It is also important that the two Wills do not overlap, and that one does not revoke the other. We have detailed experience in preparing French and UK Wills, and indeed are happy to work alongside your own existing UK solicitors if you would rather they keep your UK Wills. We would of course also be delighted to prepare both your English and French Wills for you.

The succession process:

If there is an inheritance tax liability a 'déclaration de succession' must be filed within 6 months of the death (12 months if the deceased died outside France) to avoid possible tax penalties. If the deceased was deemed UK domiciled on death, then the notaire will require a Grant of Probate, which itself would need to be translated for use in France.

Trusts in France: 

One major complicating factor for applying an English Will in France is that it will inevitably contain trusts. Complications and tax consequences can flow from any situation where a trust has an impact in France. This impact could be the property held in a trust, or indeed the location of the 'settlor' (the person who creates the trust), the trustee, or any of the beneficiaries. Complications can arise on any sort of trust, not just Will trusts.

It is, therefore, rarely beneficial to anticipate using trusts as a method of ownership of property in France.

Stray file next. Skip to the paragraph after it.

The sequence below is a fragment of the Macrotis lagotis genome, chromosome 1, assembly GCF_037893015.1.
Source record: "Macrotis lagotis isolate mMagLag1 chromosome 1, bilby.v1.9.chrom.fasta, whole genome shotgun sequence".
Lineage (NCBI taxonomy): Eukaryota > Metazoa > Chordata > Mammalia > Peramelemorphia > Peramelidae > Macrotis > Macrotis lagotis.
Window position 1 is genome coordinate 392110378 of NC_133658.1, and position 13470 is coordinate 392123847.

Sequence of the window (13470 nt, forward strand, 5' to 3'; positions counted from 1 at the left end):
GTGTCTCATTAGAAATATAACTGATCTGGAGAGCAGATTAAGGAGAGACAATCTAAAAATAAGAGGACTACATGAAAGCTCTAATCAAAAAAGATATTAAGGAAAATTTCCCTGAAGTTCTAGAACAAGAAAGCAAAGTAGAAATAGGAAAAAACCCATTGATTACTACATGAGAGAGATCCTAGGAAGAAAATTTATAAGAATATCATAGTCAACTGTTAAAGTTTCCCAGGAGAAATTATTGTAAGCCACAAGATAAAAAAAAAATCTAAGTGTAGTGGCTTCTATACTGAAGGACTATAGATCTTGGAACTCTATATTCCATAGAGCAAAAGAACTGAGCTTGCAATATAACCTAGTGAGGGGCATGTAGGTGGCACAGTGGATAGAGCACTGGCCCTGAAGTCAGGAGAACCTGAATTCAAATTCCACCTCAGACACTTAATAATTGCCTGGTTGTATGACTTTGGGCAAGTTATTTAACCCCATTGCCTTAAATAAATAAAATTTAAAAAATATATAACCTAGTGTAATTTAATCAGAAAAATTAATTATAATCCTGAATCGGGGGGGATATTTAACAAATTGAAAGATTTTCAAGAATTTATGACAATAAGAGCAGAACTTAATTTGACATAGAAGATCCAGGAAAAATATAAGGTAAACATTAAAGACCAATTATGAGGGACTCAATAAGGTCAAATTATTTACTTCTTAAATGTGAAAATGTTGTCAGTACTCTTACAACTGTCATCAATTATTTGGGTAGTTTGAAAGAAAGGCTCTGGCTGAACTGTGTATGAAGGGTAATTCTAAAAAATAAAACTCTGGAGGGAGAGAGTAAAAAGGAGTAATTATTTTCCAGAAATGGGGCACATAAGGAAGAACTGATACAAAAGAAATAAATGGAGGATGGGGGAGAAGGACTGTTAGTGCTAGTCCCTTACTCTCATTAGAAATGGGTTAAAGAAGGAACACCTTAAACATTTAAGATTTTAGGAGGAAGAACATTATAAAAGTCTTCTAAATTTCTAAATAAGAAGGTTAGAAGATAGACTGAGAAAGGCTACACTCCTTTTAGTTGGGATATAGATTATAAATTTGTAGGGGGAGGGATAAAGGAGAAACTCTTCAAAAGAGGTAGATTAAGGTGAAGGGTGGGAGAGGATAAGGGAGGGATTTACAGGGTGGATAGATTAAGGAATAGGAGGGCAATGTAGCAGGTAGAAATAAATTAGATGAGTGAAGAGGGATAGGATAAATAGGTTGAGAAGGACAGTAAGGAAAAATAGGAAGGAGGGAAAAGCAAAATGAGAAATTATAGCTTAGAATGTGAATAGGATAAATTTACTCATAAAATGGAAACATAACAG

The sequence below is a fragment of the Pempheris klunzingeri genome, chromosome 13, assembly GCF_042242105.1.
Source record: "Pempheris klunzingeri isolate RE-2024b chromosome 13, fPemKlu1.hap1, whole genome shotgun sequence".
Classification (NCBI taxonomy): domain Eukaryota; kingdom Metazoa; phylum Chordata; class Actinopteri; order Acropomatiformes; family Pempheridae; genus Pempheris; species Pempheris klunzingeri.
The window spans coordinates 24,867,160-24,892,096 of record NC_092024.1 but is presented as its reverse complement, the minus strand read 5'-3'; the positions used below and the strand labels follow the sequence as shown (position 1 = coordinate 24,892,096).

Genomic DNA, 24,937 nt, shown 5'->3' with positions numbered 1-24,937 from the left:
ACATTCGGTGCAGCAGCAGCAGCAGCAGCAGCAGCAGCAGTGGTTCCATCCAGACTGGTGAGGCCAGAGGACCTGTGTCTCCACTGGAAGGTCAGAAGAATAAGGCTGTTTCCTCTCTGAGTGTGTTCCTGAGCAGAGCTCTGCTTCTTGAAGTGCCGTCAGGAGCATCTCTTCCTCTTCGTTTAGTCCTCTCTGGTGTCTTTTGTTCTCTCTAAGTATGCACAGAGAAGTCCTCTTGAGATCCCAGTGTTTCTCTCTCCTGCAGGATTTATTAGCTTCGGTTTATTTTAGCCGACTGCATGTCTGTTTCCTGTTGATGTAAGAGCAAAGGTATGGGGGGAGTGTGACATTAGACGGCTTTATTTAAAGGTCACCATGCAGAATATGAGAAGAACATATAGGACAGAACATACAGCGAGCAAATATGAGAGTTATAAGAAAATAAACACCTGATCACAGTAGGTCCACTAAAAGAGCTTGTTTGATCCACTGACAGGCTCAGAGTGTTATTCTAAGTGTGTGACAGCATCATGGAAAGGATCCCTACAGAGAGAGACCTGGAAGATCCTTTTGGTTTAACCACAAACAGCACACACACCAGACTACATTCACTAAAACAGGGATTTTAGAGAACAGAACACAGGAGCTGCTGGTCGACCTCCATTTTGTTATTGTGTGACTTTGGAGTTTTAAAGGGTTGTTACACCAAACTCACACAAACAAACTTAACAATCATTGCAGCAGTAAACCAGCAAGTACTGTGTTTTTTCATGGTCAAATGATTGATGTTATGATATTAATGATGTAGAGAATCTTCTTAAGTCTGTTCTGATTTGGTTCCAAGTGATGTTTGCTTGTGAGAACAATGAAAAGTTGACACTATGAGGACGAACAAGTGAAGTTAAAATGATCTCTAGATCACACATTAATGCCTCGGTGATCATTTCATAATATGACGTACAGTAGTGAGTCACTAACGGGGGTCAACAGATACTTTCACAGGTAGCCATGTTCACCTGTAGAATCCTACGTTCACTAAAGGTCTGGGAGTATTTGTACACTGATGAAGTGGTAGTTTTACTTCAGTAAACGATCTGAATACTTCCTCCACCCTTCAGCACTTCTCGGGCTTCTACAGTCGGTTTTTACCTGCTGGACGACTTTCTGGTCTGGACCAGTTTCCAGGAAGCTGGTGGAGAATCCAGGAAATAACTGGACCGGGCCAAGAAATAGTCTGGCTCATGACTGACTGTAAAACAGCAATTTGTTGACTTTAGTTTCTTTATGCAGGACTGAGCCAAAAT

Company purchase:

Shares are not classed as real property, even if the company owns real property. Consequently in limited circumstances a possible way to avoid the rules of French succession law applying to the estate of a non-French domiciliary is to place all French real property into a corporate structure. However there are potential disadvantages to this form of ownership of which you may need to take account. You should therefore only consider this form of ownership structure with full advice beforehand to ensure it is the most suitable option.

There can be a number of potential tax problems arising from such structuring. If you own shares in a company which owns a French house, you do not own a house in France, the company does. All you own are the shares in the company. Therefore, when you die, the ownership of the house does not change; it is the shares which change ownership, and succession law applies to these shares as items of personal property, so that they will pass in accordance with the succession law rules of the country where you are domiciled, or permanently resident up to the time of your death.